The International Convention on the Rights of the Child (1989).

The Geneva Declaration
(1924)
A social science perspective on
Human Rights

The concept of freedom has an even broader approach in the Human Development and Capability Approach of the Nobel price winning economist and philosopher Amartya Sen.
Human rights are
:
• Recognized freedoms, entitlements of a person to the development and realization of his or her capabilities’.
• Strong ethical pronouncements as to what should be DONE for the development and realization of people’s capabilities’.
(Sen, 2009, ‘societal ethics’ (p. 361))

Martha Nussbaum listed 10 ‘capabilities’
as basic for everyone’s life in a civilized society.
To Sen and Nussbaum the concept of freedom means really
inclusiveness, also for groups and individuals in disadvantaged
and minority positions.
Amartya Sen:

‘Human rights are strong ethical pronouncements.’
Martha Nussbaum:

‘Moral responsibility goes together with political solidarity.’
1. The Human Rights declaration forms a normative frame for psychologists and their associations.

2. Psychologists and their associations can contribute to human rights.

Human rights and psychology is a bi-directional traffic:
‘Human Rights as a normative frame can be a great inspiration for psychologists and their associations.’

(Policy paper of the TF Human Rights, 2015)
Actions are the responsibility of individual psychologists and their associations, local, national and international.

Such actions are to be directed at human rights of individuals, groups and the society at large.
Psychologists’ contributions to
human rights
We cannot take the entire burden, but we have to help carry it.
Ideals:
• Education in human rights has to be part of the curriculum of education programs in psychology.
• Education in human rights has to be part of CPD (continuous professional development).
The EFPA Task Force has submitted to the EIUC in Venice a proposal for an expert meeting on human rights education for psychologists.

The meeting will address the essentials (knowledge, attitude and skills) for education.

Outcomes will include suggestions for curricula and a winter school for students and professionals.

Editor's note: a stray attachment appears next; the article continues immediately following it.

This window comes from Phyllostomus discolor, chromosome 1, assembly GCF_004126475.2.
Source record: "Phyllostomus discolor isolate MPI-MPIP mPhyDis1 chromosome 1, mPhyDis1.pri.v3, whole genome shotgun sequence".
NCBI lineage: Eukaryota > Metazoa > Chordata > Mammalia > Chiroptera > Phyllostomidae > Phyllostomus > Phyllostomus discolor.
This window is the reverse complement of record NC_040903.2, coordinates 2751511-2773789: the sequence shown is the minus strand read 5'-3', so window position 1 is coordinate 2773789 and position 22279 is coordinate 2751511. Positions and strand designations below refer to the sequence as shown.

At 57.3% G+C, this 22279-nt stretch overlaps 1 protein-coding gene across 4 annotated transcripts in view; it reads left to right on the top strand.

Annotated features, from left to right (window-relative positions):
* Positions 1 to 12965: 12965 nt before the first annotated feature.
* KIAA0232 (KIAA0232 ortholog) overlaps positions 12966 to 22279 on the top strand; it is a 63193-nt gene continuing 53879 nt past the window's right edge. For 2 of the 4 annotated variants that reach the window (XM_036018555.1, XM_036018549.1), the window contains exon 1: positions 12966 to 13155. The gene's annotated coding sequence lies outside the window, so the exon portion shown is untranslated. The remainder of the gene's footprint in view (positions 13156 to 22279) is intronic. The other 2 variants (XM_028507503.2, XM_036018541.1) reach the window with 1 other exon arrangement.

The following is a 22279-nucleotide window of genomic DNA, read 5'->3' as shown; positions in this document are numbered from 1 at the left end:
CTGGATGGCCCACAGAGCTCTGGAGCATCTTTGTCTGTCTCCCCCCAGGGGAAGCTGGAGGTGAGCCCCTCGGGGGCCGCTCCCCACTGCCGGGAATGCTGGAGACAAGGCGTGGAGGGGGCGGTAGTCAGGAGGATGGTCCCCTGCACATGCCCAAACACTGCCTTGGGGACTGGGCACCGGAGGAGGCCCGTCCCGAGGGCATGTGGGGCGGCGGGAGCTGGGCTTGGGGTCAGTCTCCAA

Giorgio de Finis, Museo dell’ Altro e dell’Altrove di Metropoliz, Roma
Reality:
• The good examples of Sommer & Stellmacher have no equivalence in the Netherlands. A couple of students looked for human rights items in the curricula of all the university psychology programs. And they found … nothing at all.
ECP2015, Milan July 10, 2015
Psychology matters in Human Rights -
Human Rights matter in Psychology
(Policy paper of the Task Force Human Rights, 2015)
Human rights are about freedoms
for ALL persons to realize their
‘capabilities’.

Psychologists have the responsibility
and the expertise to contribute.

‘Morality and humanity are the basis of our profession’

Symposium A

Polli Hagenaars, Human Rights, an implication for professional education for psychologists.
Artemis Giotsa, Human Rights in Europe (Greece).
Nora Sveaass, Psychologists, Human Rights and ethics - societal responsibilities of psychologists.
Kerstin Söderström, How can psychological knowledge and formal procedures contribute to strengthen Children’s Rights?
Ulrich Wagner, discussant
Symposium A

Polli Hagenaars, Human Rights, an implication for professional education for psychologists.
Artemis Giotsa, Human Rights in Europe (Greece).
Nora Sveaass, Psychologists, Human Rights and ethics - societal responsibilities of psychologists.
Kerstin Söderström, How can psychological knowledge and formal procedures contribute to strengthen Children’s Rights?
Ulrich Wagner, discussant
Symposium B

Ioannis N. Dimitrakopoulos, The contribution of psychologists in promoting Human Rights in the European Union through their work.
Janel Gauthier, The evolution of documents asserting Human Rights: Implications for
Human Rights promotion and education.
Peter Kinderman, Embedding Human Rights into the professional duties of psychologists.
Ava Thompson, Children’s Rights and psychology education and training: Advancing children’s well-being in the global community.